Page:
WASHINGTON — Hopes grew Monday for a deal to head off a U.S. government default and end a partial government shutdown after encouraging comments from the often antagonistic congressional leaders at the center of the talks.
The stock market turned positive on the optimistic predictions of Senate Majority Leader Harry Reid for the Democrats and Senate Republican leader Mitch McConnell.
“We’ve made tremendous progress,” Reid declared after an intense day of negotiations with McConnell and other lawmakers. “Perhaps tomorrow will be a bright day,” he said, suggesting agreement could be announced soon after weeks of stubborn gridlock.
Amid an intense day of negotiations, the White House announced that President Obama was calling them and the party leaders in the House to discuss the economy-threatening crises. The meeting was postponed indefinitely to give the two lawmakers more time to work.
Congress has failed to pass a bill temporarily funding the government, leading to a partial government shutdown that has furloughed 350,000 federal workers. Separately, if Congress doesn’t approve a measure increasing the amount of money the government is allowed to borrow, the Obama administration says it will not be able to pay its bills, risking a default that experts say could prove catastrophic for the economy.
The two normally routine pieces of legislation have become entangled in disputes over Obama’s health care overhaul and overall government spending.
Visiting a charity not far from the White House, Obama blended optimism that a deal could be made with a slap at Republicans.
“My hope is that a spirit of cooperation will move us forward over the next few hours,” he said. And yet, he added, “If we don’t start making some real progress both in the House and the Senate, and if Republicans aren’t willing to set aside some of their partisan concerns in order to do what’s right for the country, we stand a good chance of defaulting.”
Any legislation would require passage in the Senate and also in the House, where a large faction of conservative, tea party-aligned lawmakers precipitated the shutdown two weeks ago despite the efforts of both McConnell and Republican Speaker John Boehner. In the days since, polls show a marked deterioration in public support for the party.
McConnell also met with Boehner during the afternoon.
Officials said Reid and McConnell were discussing legislation to raise the government’s $16.7 trillion debt limit until spring, staving off the possible default. It was not clear if that would permit Treasury Secretary Jacob Lew to employ a series of steps that could add additional months to the extension, as administrations in both parties have done in recent years.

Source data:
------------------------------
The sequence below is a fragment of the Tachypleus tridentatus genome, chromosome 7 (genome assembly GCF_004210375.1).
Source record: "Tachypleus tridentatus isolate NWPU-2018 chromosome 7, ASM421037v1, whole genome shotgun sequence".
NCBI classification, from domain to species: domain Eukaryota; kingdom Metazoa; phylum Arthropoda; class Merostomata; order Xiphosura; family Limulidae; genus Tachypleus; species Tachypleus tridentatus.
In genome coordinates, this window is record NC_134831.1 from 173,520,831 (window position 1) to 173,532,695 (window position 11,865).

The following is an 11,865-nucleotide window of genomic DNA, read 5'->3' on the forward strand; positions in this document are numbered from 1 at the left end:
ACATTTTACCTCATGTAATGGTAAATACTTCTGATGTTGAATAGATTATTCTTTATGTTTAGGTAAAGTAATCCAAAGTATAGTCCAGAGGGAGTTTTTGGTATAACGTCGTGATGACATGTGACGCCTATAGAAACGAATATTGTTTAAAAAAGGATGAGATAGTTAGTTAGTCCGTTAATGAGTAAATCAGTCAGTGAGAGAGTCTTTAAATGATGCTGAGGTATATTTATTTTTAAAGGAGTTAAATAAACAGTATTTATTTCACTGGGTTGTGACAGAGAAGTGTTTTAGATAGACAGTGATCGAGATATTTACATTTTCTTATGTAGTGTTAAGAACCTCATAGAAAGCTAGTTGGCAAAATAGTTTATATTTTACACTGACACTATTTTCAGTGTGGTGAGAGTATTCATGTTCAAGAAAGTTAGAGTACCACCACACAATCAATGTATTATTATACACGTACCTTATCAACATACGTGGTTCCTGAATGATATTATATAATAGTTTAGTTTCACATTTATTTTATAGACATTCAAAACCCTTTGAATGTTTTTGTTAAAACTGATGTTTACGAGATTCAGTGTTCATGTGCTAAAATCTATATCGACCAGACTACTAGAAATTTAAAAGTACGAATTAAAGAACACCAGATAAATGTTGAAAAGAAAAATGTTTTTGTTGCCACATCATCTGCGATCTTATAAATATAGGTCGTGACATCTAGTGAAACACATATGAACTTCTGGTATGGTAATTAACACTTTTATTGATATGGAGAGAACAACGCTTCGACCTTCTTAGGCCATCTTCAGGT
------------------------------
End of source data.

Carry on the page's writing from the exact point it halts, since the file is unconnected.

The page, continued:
Besides approving legislation to fund the government until late this year, Reid and McConnell considered appointment of House and Senate negotiators to seek a deficit-reduction agreement that could ease or eliminate a new round of automatic federal spending cuts scheduled to begin in January. While the current round of these cuts fell on both domestic programs and the military, the upcoming reductions would hit primarily the Pentagon.
Officials cautioned that those details could change, and there was even more uncertainty about other elements of a possible deal.
Also under discussion, officials said, was a possible tightening in income verification requirements for individuals who qualify for subsidies under Obama’s health care reform law.
Separately, Democrats were resisting a Republican-backed proposal to suspend a medical device tax that was enacted as part of the health care law. The tax is widely unpopular among lawmakers in both parties, and the outcome of that disagreement remained unclear.
The officials spoke on condition of anonymity, saying they were not authorized to comment on the private discussions.
Treasury Secretary Jack Lew has told Congress the deadline for raising the debt limit is Oct. 17.
He, the president and a wide array of economists, bankers and politicians in both parties — at home and backed by world leaders — have all warned that default could have catastrophic consequences for both the domestic and global economies.
The doubters alternatively say no default will occur or that if it does, it won’t be the calamity that others claim.
But the fear of economic harm produced warnings from around the globe that the United States must not permit a default.
Christine Lagarde, the International Monetary Fund’s managing director, spoke with concern about the disruption and uncertainty over the weekend, warning of “a risk of tipping, yet again, into recession” after the fitful recovery from 2008.
Associated Press reporters Donna Cassata, Andy Taylor, Alan Fram, Henry Jackson, Julie Pace and Jim Kuhnhenn contributed to this story.